Brazil moved a step closer to approving a controversial law that would grant land title to 300,000 properties illegally established across some 600,000 square kilometers (230,000 square miles) of protected Amazon forest, reports AFP. The move may improve governance in otherwise lawless areas, but could carry a steep environmental cost without safeguards.
Under the bill, which passed Brazil’s Chamber of Deputies Thursday and is now headed to the Senate, a claimant could gain title for properties up to 1,500 hectares (3,700 acres) provided the land was occupied before December 2004. Environmentalists fear the legislation could spark deforestation if it fails to include environmental provisions.
“Without environmental guarantees, the message we would be sending the world is that we are giving land titles away with one hand and a chainsaw with the other,” Environment Minister Carlos Minc was quoted as saying by AFP. “It would be a license to deforest.”
Over the past decade more than 10 million hectares – an area about the size of Iceland – was cleared for cattle ranching as Brazil rose to become the world’s largest exporter of beef. Now the government aims to double the country’s share of the beef export market to 60% by 2018 through low interest loans, infrastructure expansion, and other incentives for producers. Most of this expansion is expected to occur in the Amazon were land is cheap and available. 70 percent of the country’s herd expansion between 2002 and 2006 occurred in the region.
Development interests have lobbied intensely to strip environmental protections from the current version of the bill, but a coalition of green groups is pressuring lawmakers to include some provisions — including a reforestation requirement — in the version that goes to the Senate. While regularization would effectively legitimize land-grabbing prior to 2004, Minc said the move would help improve enforcement of environmental laws.
“When there are 300,000 people occupying land irregularly, there is no one to fine and make responsible if they don’t respect environmental legislation.”
Land-grabbing has been a major source of social conflict in the so-called Arc of Deforestation, the frontier where most forest clearing is occurring in the Amazon. Typically land invasions are financed by developers seeking to expand holdings, convert forest for cattle pasture, or capitalize on fast-appreciating land prices (cleared land is worth substantially more than forest). Squatters — often transmigrants from the poor northeastern part of the country — are paid to occupy the land until it can be developed by well-capitalized entities registered in under another name. Private (legal forest reserves) and public lands are targeted.
(02/16/2009) Nearly 80 percent of deforestation in the Brazilian Amazon results from cattle ranching, according to a new report by Greenpeace. The finding confirms what Amazon researchers have long known – that Brazil’s rise to become the world’s largest exporter of beef has come at the expense of Earth’s biggest rainforest. More than 38,600 square miles has been cleared for pasture since 1996, bringing the total area occupied by cattle ranches in the Brazilian Amazon to 214,000 square miles, an area larger than France. The legal Amazon, an region consisting of rainforests and a biologically-rich grassland known as cerrado, is now home to more than 80 million head of cattle. For comparison, the entire U.S. herd was 96 million in 2008.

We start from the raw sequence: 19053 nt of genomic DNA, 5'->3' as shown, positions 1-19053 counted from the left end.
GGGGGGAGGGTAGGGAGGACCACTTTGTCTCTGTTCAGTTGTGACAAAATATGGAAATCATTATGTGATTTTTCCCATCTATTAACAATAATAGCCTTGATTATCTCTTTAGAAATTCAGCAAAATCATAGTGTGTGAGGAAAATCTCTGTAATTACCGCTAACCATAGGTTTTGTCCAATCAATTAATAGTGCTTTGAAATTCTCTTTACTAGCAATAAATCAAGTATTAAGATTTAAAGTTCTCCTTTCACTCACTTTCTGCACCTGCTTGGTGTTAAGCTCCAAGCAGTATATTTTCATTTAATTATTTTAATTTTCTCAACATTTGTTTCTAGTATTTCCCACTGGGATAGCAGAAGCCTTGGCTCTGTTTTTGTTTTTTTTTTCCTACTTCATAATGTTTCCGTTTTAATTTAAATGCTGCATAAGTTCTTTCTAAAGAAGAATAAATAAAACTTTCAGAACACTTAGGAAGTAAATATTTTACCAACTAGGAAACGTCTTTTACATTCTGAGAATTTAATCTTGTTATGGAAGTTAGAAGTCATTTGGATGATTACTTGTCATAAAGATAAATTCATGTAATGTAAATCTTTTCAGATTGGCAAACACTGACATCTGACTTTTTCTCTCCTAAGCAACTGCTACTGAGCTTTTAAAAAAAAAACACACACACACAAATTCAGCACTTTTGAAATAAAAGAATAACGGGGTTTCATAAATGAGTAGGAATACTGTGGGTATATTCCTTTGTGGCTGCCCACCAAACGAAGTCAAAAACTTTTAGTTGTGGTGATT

(01/04/2009) Environmentalists have long voiced concern over the vanishing Amazon rainforest, but they haven’t been particularly effective at slowing forest loss. In fact, despite the hundreds of millions of dollars in donor funds that have flowed into the region since 2000 and the establishment of more than 100 million hectares of protected areas since 2002, average annual deforestation rates have increased since the 1990s, peaking at 73,785 square kilometers (28,488 square miles) of forest loss between 2002 and 2004. With land prices fast appreciating, cattle ranching and industrial soy farms expanding, and billions of dollars’ worth of new infrastructure projects in the works, development pressure on the Amazon is expected to accelerate. Given these trends, it is apparent that conservation efforts alone will not determine the fate of the Amazon or other rainforests. Some argue that market measures, which value forests for the ecosystem services they provide as well as reward developers for environmental performance, will be the key to saving the Amazon from large-scale destruction. In the end it may be the very markets currently driving deforestation that save forests.